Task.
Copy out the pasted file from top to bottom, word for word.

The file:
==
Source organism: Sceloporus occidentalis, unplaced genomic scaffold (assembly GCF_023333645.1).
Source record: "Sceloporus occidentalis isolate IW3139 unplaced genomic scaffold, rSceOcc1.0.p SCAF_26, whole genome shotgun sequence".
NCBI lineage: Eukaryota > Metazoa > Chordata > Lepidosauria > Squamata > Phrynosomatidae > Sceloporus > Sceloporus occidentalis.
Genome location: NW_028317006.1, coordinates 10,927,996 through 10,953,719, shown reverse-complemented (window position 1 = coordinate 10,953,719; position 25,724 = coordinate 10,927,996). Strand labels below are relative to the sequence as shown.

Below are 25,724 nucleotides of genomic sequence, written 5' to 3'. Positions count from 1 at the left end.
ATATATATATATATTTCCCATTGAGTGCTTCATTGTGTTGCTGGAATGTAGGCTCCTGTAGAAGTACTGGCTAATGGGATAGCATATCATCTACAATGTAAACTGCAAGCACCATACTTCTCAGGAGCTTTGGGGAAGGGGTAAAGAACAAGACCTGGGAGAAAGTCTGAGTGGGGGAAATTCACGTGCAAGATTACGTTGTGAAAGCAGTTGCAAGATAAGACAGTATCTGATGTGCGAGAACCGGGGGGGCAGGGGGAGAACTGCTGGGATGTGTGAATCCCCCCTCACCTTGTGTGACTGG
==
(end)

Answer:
Source organism: Sceloporus occidentalis, unplaced genomic scaffold (assembly GCF_023333645.1).
Source record: "Sceloporus occidentalis isolate IW3139 unplaced genomic scaffold, rSceOcc1.0.p SCAF_26, whole genome shotgun sequence".
NCBI lineage: Eukaryota > Metazoa > Chordata > Lepidosauria > Squamata > Phrynosomatidae > Sceloporus > Sceloporus occidentalis.
Genome location: NW_028317006.1, coordinates 10,927,996 through 10,953,719, shown reverse-complemented (window position 1 = coordinate 10,953,719; position 25,724 = coordinate 10,927,996). Strand labels below are relative to the sequence as shown.

Below are 25,724 nucleotides of genomic sequence, written 5' to 3'. Positions count from 1 at the left end.
ATATATATATATATTTCCCATTGAGTGCTTCATTGTGTTGCTGGAATGTAGGCTCCTGTAGAAGTACTGGCTAATGGGATAGCATATCATCTACAATGTAAACTGCAAGCACCATACTTCTCAGGAGCTTTGGGGAAGGGGTAAAGAACAAGACCTGGGAGAAAGTCTGAGTGGGGGAAATTCACGTGCAAGATTACGTTGTGAAAGCAGTTGCAAGATAAGACAGTATCTGATGTGCGAGAACCGGGGGGGCAGGGGGAGAACTGCTGGGATGTGTGAATCCCCCCTCACCTTGTGTGACTGG